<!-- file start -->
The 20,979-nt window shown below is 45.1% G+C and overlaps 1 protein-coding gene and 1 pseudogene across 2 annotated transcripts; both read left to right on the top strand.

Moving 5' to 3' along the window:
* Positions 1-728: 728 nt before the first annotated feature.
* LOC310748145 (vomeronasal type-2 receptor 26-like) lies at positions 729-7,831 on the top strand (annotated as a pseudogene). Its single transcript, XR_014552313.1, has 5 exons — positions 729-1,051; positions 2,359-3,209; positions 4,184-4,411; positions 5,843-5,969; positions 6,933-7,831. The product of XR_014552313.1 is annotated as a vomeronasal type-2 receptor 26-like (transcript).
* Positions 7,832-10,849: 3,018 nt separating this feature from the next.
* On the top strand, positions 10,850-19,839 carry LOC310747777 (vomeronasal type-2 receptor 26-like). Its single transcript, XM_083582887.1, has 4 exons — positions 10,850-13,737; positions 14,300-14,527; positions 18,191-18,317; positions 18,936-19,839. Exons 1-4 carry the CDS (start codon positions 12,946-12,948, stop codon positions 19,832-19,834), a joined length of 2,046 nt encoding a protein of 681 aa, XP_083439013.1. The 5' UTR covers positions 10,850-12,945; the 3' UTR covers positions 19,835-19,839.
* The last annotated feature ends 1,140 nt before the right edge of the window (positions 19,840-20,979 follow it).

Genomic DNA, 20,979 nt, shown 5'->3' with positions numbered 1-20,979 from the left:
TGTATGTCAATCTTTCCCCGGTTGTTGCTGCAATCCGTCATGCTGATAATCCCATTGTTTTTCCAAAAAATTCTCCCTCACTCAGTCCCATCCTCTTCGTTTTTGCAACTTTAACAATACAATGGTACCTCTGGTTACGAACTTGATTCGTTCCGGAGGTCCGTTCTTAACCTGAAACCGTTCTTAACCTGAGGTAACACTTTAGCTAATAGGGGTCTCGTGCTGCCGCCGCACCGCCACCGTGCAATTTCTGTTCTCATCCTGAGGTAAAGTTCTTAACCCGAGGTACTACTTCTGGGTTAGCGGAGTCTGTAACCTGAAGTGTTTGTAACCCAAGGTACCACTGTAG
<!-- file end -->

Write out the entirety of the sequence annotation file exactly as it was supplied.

The 20,979-nt window shown below is 45.1% G+C and overlaps 1 protein-coding gene and 1 pseudogene across 2 annotated transcripts; both read left to right on the top strand.

Moving 5' to 3' along the window:
* Positions 1-728: 728 nt before the first annotated feature.
* LOC310748145 (vomeronasal type-2 receptor 26-like) lies at positions 729-7,831 on the top strand (annotated as a pseudogene). Its single transcript, XR_014552313.1, has 5 exons — positions 729-1,051; positions 2,359-3,209; positions 4,184-4,411; positions 5,843-5,969; positions 6,933-7,831. The product of XR_014552313.1 is annotated as a vomeronasal type-2 receptor 26-like (transcript).
* Positions 7,832-10,849: 3,018 nt separating this feature from the next.
* On the top strand, positions 10,850-19,839 carry LOC310747777 (vomeronasal type-2 receptor 26-like). Its single transcript, XM_083582887.1, has 4 exons — positions 10,850-13,737; positions 14,300-14,527; positions 18,191-18,317; positions 18,936-19,839. Exons 1-4 carry the CDS (start codon positions 12,946-12,948, stop codon positions 19,832-19,834), a joined length of 2,046 nt encoding a protein of 681 aa, XP_083439013.1. The 5' UTR covers positions 10,850-12,945; the 3' UTR covers positions 19,835-19,839.
* The last annotated feature ends 1,140 nt before the right edge of the window (positions 19,840-20,979 follow it).

Genomic DNA, 20,979 nt, shown 5'->3' with positions numbered 1-20,979 from the left:
TGTATGTCAATCTTTCCCCGGTTGTTGCTGCAATCCGTCATGCTGATAATCCCATTGTTTTTCCAAAAAATTCTCCCTCACTCAGTCCCATCCTCTTCGTTTTTGCAACTTTAACAATACAATGGTACCTCTGGTTACGAACTTGATTCGTTCCGGAGGTCCGTTCTTAACCTGAAACCGTTCTTAACCTGAGGTAACACTTTAGCTAATAGGGGTCTCGTGCTGCCGCCGCACCGCCACCGTGCAATTTCTGTTCTCATCCTGAGGTAAAGTTCTTAACCCGAGGTACTACTTCTGGGTTAGCGGAGTCTGTAACCTGAAGTGTTTGTAACCCAAGGTACCACTGTAG